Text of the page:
The people at the Arusha market backed off a bit when Joseph and I made it clear that we were going to buy very specific things, and on our terms. That didn’t stop people from snatching at my body.
And here’s the other piece. I have a horror of being touched by strangers, which is informed by long and awful experience with sexual abuse, assault and rapes. A number of them were perpetrated by a senior officer in the military in the same vicious and abuse way that someone in power takes what he wants from an employee, or simply someone who can’t fight back. Imagine, if you’ve never been assaulted, being completely unable to stop anyone from exploring your private places at will, handling your breasts, doing what he likes, and expecting you not only to put up with it but fucking LIKE it.
Slaves were forced to submit to far, far worse. Many women- especially women of color all over the world- still do. There’s a big market in creating powerlessness and helplessness.
That goes for a Mexican immigrant woman in the field picking berries, a female slave having to submit to a plantation owner, a Harvey Weinstein forcing his ugly, abusive self on women. Because he could. (Just saying, I hope plenty of Billy Bobs force their ugly abusive selves on him in prison. Karma’s a bitch, man.)
Makes no difference.
That feeling of being treated like a thing by a crowd of people who do not see you as human has a way of teaching a very harsh lesson in powerlessness. Having been there, I get it. But it doesn’t stop there. By putting myself into these situations all over the world, I am constantly reminded of what it’s like to not be in a position of power. To have -at least some- people utterly disregard your sovereign right to exist, and to be unreasonably threatened by the fact of your existence in ways you didn’t have a damned thing to do with.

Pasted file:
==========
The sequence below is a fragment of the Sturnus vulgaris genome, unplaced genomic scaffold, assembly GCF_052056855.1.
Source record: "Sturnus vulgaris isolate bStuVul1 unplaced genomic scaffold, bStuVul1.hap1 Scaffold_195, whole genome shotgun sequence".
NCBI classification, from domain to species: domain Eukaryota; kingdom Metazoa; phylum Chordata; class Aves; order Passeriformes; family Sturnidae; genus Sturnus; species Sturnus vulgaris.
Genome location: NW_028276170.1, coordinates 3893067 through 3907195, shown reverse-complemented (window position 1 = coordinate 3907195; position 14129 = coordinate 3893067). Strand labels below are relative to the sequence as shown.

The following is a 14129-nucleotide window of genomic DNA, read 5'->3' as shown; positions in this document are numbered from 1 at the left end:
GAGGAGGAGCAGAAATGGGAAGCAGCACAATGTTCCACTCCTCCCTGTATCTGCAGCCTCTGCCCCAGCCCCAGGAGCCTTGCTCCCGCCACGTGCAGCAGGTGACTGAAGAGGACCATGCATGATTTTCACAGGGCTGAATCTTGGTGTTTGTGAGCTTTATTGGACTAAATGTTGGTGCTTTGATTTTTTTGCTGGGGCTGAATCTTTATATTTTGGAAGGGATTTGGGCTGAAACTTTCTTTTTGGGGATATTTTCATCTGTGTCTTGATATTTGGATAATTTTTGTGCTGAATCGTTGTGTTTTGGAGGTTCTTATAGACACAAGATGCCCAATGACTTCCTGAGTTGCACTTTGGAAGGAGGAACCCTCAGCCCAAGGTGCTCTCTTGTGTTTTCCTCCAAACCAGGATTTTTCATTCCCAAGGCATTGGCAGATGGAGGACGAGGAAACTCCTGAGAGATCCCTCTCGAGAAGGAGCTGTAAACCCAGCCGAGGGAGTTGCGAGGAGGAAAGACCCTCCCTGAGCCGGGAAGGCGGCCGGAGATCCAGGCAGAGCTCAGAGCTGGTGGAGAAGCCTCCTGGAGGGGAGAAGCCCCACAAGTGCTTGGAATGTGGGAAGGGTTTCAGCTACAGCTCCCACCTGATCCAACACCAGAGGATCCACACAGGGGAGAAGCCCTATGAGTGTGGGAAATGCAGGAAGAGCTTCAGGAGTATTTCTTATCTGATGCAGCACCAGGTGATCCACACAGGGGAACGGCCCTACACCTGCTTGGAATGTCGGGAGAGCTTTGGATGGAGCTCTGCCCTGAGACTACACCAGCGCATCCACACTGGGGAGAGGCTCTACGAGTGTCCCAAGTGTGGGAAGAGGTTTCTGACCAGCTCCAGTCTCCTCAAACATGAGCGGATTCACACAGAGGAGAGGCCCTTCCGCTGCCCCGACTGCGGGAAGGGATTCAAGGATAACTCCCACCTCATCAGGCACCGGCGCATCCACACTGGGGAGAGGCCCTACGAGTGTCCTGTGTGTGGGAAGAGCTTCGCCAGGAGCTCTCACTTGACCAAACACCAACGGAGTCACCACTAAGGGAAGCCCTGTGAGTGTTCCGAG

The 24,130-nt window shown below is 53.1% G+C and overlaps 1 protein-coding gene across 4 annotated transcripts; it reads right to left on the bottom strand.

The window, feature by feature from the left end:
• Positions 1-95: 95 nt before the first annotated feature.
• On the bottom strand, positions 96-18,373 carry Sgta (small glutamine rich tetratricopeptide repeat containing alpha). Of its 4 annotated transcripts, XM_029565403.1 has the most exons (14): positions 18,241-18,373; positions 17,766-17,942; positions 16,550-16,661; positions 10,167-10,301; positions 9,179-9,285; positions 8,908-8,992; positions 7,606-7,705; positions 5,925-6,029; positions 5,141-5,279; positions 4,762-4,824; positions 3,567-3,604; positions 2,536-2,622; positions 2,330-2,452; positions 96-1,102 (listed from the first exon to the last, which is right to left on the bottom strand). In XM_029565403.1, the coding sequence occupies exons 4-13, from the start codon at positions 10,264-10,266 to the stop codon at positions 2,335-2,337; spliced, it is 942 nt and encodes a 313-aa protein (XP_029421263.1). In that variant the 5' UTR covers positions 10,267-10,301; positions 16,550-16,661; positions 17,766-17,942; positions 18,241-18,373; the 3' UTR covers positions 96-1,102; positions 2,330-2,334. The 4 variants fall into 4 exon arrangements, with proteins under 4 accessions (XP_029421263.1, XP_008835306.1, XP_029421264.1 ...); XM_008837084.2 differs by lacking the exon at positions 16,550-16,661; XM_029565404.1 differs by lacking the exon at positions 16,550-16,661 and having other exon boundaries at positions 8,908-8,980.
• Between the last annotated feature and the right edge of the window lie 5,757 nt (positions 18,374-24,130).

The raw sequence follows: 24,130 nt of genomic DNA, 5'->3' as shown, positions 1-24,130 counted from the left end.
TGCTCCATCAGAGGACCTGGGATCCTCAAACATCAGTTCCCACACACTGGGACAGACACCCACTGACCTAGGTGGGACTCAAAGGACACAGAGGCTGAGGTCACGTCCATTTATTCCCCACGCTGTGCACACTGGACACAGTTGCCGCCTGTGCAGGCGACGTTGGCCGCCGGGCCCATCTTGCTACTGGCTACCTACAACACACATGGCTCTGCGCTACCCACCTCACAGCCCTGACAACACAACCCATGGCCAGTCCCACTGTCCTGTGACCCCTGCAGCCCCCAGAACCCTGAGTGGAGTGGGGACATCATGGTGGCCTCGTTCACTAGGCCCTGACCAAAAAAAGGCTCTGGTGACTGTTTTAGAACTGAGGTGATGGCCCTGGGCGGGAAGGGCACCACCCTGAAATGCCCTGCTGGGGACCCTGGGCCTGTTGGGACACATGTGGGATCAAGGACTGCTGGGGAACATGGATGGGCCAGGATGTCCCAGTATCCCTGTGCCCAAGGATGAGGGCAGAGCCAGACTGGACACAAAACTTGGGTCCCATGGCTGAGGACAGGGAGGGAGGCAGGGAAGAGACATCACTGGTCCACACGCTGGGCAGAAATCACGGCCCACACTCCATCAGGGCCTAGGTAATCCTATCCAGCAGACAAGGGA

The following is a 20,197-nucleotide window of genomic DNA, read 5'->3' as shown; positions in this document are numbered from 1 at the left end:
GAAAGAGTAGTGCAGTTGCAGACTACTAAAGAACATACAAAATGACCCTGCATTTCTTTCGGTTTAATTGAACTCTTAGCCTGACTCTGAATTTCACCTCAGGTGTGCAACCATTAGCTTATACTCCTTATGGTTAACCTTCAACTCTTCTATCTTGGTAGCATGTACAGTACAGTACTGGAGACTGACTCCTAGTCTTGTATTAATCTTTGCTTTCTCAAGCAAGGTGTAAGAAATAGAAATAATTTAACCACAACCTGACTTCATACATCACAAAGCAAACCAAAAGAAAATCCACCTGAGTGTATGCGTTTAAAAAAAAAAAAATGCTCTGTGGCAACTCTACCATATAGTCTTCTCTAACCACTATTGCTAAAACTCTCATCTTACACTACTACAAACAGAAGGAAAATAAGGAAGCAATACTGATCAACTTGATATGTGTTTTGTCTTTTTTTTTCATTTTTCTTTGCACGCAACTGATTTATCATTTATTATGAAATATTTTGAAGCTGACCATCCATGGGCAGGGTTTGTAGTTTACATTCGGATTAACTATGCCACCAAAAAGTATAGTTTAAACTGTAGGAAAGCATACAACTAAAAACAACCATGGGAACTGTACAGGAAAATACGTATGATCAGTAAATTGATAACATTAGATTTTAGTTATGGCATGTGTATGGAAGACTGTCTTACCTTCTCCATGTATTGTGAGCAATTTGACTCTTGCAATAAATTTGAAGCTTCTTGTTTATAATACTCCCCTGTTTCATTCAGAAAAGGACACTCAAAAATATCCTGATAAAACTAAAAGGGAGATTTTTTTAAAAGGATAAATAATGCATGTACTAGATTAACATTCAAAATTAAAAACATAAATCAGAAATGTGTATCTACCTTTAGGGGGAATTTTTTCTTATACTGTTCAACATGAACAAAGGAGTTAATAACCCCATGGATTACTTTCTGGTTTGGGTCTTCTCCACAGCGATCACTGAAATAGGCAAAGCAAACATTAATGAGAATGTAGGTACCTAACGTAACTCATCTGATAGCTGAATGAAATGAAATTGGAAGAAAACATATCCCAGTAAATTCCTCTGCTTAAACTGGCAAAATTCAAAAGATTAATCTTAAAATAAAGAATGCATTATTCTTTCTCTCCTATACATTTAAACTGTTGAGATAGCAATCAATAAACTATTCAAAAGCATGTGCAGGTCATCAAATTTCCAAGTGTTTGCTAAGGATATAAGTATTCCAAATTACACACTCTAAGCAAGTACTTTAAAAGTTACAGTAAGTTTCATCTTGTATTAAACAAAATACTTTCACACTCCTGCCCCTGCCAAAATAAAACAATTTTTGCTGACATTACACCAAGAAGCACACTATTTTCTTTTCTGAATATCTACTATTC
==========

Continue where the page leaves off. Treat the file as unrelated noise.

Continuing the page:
It would be hugely inappropriate for me to intimate that I understand what it means to be Black, or any minority, on the basis of my brief experiences in the world. However, it is fair to offer that what perspectives I gain from those experiences add some small measure of understanding what Marley talks about in her piece. When I get back to America, I return to a set of privileges that minorities still don’t have. Those include, as Marley discusses, not having people question your background, your military service (although in all fairness, I get that a great deal) or your ability to pay. Or, even more so, your very right to be looking at pontoons on my goddamned lot in the first place.
If what writers like Marley K have to say is uncomfortable, for me that’s a pretty good indication that there’s probably a grain of truth in it. You and I may not intend offense, but our habits of thought and word clearly convey our biases. Often they’re ingrained early and supported by societal norms. They’re not easy to exorcise. But if we hope to be part of a polite, fully-integrated society, then opening ourselves up to internal scrutiny, and being willing to take a hard look at what informs our biases, and please, we ALL have them whether we want to own that or not, is part of what personal growth looks like.
My thanks to Marley and many of the writers of ZORA and other pubs for their honesty and frankness. They are gifts.